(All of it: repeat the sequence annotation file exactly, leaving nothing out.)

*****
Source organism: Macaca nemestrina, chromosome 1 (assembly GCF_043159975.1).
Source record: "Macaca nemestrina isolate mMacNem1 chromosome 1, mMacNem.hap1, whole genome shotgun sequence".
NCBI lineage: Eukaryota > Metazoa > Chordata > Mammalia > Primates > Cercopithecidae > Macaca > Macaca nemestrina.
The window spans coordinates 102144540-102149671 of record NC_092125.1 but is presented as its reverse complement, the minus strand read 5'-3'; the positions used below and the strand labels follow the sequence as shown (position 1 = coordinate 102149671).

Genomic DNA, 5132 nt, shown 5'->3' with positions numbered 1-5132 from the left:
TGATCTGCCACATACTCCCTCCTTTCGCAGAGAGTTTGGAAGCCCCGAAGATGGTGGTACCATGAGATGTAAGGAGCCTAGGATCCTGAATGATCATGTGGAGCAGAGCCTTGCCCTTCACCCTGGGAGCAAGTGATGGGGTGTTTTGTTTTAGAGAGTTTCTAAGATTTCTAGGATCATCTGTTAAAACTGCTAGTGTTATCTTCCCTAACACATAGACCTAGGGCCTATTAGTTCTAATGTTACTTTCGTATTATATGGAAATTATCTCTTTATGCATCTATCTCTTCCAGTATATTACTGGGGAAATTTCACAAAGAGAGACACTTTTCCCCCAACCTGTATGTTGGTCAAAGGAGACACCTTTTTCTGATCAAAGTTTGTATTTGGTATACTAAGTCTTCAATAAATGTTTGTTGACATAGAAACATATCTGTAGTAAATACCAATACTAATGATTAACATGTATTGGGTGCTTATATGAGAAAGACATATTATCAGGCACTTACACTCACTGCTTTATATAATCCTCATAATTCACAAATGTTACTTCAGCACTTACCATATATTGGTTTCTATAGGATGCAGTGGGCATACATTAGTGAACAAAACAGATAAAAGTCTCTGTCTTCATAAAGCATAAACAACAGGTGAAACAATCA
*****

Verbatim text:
Source organism: Macaca nemestrina, chromosome 1 (assembly GCF_043159975.1).
Source record: "Macaca nemestrina isolate mMacNem1 chromosome 1, mMacNem.hap1, whole genome shotgun sequence".
NCBI lineage: Eukaryota > Metazoa > Chordata > Mammalia > Primates > Cercopithecidae > Macaca > Macaca nemestrina.
The window spans coordinates 102144540-102149671 of record NC_092125.1 but is presented as its reverse complement, the minus strand read 5'-3'; the positions used below and the strand labels follow the sequence as shown (position 1 = coordinate 102149671).

Genomic DNA, 5132 nt, shown 5'->3' with positions numbered 1-5132 from the left:
TGATCTGCCACATACTCCCTCCTTTCGCAGAGAGTTTGGAAGCCCCGAAGATGGTGGTACCATGAGATGTAAGGAGCCTAGGATCCTGAATGATCATGTGGAGCAGAGCCTTGCCCTTCACCCTGGGAGCAAGTGATGGGGTGTTTTGTTTTAGAGAGTTTCTAAGATTTCTAGGATCATCTGTTAAAACTGCTAGTGTTATCTTCCCTAACACATAGACCTAGGGCCTATTAGTTCTAATGTTACTTTCGTATTATATGGAAATTATCTCTTTATGCATCTATCTCTTCCAGTATATTACTGGGGAAATTTCACAAAGAGAGACACTTTTCCCCCAACCTGTATGTTGGTCAAAGGAGACACCTTTTTCTGATCAAAGTTTGTATTTGGTATACTAAGTCTTCAATAAATGTTTGTTGACATAGAAACATATCTGTAGTAAATACCAATACTAATGATTAACATGTATTGGGTGCTTATATGAGAAAGACATATTATCAGGCACTTACACTCACTGCTTTATATAATCCTCATAATTCACAAATGTTACTTCAGCACTTACCATATATTGGTTTCTATAGGATGCAGTGGGCATACATTAGTGAACAAAACAGATAAAAGTCTCTGTCTTCATAAAGCATAAACAACAGGTGAAACAATCA